Grain Traders Approach Record Bearish Levels

Grain Traders Approach Record Bearish Levels

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The article below is an excerpt from our Q4 2023 commentary. 

Over the last sixteen months, weak grain prices have left traders extremely bearish, especially in markets unaffected by the ongoing El Nino. Due to El Nino, India, southern Asia, and West Africa have suffered near drought conditions since June 2023. As a result, the main crops in these regions, notably cocoa and palm oil and, to a lesser extent, wheat, have seen prices fall by much less.

We study the positioning of both speculators and commercial traders on the various futures exchanges. Often, when commercial grain traders hold net long positions, grain prices rise. Commercial traders represent the “smart” money and, under normal market conditions, maintain a net short position to hedge their long physical inventory. A cereal maker must hold large corn inventories and will turn to the futures market to hedge this exposure, resulting in a net short commercial position. On rare occasions, commercial traders will close out their hedges and maintain net long positions. Although rare, a net long commercial position suggests that the “smart” money is worried about future crop supply and is a bullish indicator. Since a net short position must offset every net long position, speculators (i.e., trend followers) are usually net long when the commercials are net short. When the commercial traders turn net long, the speculators will often turn net short, taking the other side of the trade.

Corn Commitment of Traders

Having commercials net long and speculators net short has in the past indicated a significant buying opportunity. Speculators in corn and soybeans now have near-record net short positions, rivaling the extremes last seen in 2019 and 2020 for soy and corn, respectively. Wheat speculators are also short, albeit not at quite the same extreme levels as corn and soy. Corn and soy commercial traders are at near-record net long positions. Wheat commercial traders are also significantly net long, but not at the same extreme levels as corn and soy. The last time corn speculators were this net short and commercials were this net long was June 2020, at which point corn bottomed at $3.15 per bushel. Corn was 160% higher two years later, reaching $8.15 per bushel. The last time soy speculators were this net short was May 2019, at which point prices bottomed at $8.00 per bushel. Over the next two years, soy more than doubled. In wheat, speculators were this net short last in January 2018, at which point prices bottomed at $4.00 per bushel before surging nearly four times over the next four years.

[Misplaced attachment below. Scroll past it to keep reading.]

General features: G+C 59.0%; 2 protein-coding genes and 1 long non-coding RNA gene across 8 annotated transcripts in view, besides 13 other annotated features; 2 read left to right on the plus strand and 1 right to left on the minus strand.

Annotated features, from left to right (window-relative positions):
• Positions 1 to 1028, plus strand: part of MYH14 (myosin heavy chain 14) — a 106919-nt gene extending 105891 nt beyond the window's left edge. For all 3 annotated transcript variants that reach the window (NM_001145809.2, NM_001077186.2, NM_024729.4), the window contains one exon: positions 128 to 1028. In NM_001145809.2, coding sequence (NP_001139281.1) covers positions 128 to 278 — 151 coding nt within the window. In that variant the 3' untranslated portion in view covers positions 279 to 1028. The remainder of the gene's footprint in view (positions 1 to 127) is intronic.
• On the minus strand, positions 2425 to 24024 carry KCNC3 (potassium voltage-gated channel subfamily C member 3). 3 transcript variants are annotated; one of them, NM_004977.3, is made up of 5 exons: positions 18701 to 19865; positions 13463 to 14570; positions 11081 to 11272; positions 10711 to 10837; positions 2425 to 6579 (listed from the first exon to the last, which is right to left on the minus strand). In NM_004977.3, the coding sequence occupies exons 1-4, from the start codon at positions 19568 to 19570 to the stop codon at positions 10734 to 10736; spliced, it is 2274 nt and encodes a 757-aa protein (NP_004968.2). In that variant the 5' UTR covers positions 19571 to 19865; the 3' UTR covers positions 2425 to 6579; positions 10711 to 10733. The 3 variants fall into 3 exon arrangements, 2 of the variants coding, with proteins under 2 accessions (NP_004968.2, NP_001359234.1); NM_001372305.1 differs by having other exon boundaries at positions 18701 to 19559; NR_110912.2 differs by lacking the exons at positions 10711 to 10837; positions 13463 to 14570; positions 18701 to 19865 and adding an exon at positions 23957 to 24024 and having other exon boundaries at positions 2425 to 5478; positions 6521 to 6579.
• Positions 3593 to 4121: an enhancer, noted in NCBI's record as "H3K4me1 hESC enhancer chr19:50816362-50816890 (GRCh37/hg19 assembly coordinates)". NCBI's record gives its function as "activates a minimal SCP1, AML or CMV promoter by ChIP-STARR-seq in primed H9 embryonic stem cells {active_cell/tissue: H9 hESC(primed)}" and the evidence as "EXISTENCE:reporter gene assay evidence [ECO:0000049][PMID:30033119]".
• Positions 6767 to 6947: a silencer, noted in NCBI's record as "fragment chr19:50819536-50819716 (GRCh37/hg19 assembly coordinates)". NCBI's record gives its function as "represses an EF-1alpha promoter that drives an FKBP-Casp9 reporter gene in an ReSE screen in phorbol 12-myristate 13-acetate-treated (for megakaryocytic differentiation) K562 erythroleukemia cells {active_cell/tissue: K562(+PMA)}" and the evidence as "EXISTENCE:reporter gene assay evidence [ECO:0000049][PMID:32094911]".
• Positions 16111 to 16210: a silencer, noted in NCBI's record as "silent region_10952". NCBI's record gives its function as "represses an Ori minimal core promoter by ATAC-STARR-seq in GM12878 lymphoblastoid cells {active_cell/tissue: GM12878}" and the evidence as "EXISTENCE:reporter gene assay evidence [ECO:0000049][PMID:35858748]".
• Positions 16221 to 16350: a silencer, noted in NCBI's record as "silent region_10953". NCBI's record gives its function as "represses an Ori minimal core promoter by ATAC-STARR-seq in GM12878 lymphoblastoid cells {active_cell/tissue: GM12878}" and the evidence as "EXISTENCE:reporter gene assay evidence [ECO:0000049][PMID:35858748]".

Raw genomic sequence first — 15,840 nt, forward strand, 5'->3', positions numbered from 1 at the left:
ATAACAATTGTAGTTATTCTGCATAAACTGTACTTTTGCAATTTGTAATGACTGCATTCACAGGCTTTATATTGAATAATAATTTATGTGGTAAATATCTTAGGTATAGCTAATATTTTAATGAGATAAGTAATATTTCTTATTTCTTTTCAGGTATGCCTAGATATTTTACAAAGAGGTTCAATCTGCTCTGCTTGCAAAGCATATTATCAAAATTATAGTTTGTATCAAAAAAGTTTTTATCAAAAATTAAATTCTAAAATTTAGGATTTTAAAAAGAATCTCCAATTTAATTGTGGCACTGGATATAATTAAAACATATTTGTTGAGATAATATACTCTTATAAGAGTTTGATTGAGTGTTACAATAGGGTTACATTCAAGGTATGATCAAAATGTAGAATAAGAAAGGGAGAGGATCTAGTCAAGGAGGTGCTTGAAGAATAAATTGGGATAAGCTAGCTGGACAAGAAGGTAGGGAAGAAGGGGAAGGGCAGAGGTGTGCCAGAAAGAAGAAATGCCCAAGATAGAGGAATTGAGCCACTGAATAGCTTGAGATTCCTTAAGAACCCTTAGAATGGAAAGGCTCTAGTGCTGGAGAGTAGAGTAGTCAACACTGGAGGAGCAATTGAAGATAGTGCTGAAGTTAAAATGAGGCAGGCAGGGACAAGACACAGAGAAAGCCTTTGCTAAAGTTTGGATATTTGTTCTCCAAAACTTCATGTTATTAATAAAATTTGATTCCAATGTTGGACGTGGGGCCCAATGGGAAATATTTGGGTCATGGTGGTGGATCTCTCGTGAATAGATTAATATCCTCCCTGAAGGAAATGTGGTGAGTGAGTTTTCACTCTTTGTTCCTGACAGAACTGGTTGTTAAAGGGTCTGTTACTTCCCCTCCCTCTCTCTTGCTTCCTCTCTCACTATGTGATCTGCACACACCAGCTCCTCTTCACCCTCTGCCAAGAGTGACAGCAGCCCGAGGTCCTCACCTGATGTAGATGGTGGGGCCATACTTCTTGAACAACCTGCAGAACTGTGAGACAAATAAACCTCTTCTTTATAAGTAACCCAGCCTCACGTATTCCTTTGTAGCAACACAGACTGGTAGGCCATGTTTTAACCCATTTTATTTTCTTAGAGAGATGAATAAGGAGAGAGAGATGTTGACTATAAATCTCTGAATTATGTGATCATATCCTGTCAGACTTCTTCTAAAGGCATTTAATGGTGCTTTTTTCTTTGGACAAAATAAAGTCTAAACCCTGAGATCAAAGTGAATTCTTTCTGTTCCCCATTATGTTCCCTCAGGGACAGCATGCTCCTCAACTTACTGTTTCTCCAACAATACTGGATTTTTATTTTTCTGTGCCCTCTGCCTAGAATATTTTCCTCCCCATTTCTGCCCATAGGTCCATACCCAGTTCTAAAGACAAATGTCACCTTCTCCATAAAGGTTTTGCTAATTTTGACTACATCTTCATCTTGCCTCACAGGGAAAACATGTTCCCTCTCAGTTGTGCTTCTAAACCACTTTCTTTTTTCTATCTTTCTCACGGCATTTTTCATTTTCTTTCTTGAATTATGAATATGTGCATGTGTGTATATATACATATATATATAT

Soy Commitment of Traders

Wheat Commitment of Traders

We believe the current positioning indicates that grain prices are poised to enter a potentially massive bull market. The eighteen-month sell-off is likely nearing an end. Investors should position themselves accordingly.

Intrigued? We invite you to download or revisit our entire Q4 2023 research letter, available below.   

2023.Q4 Research - The Norwegian Illusion


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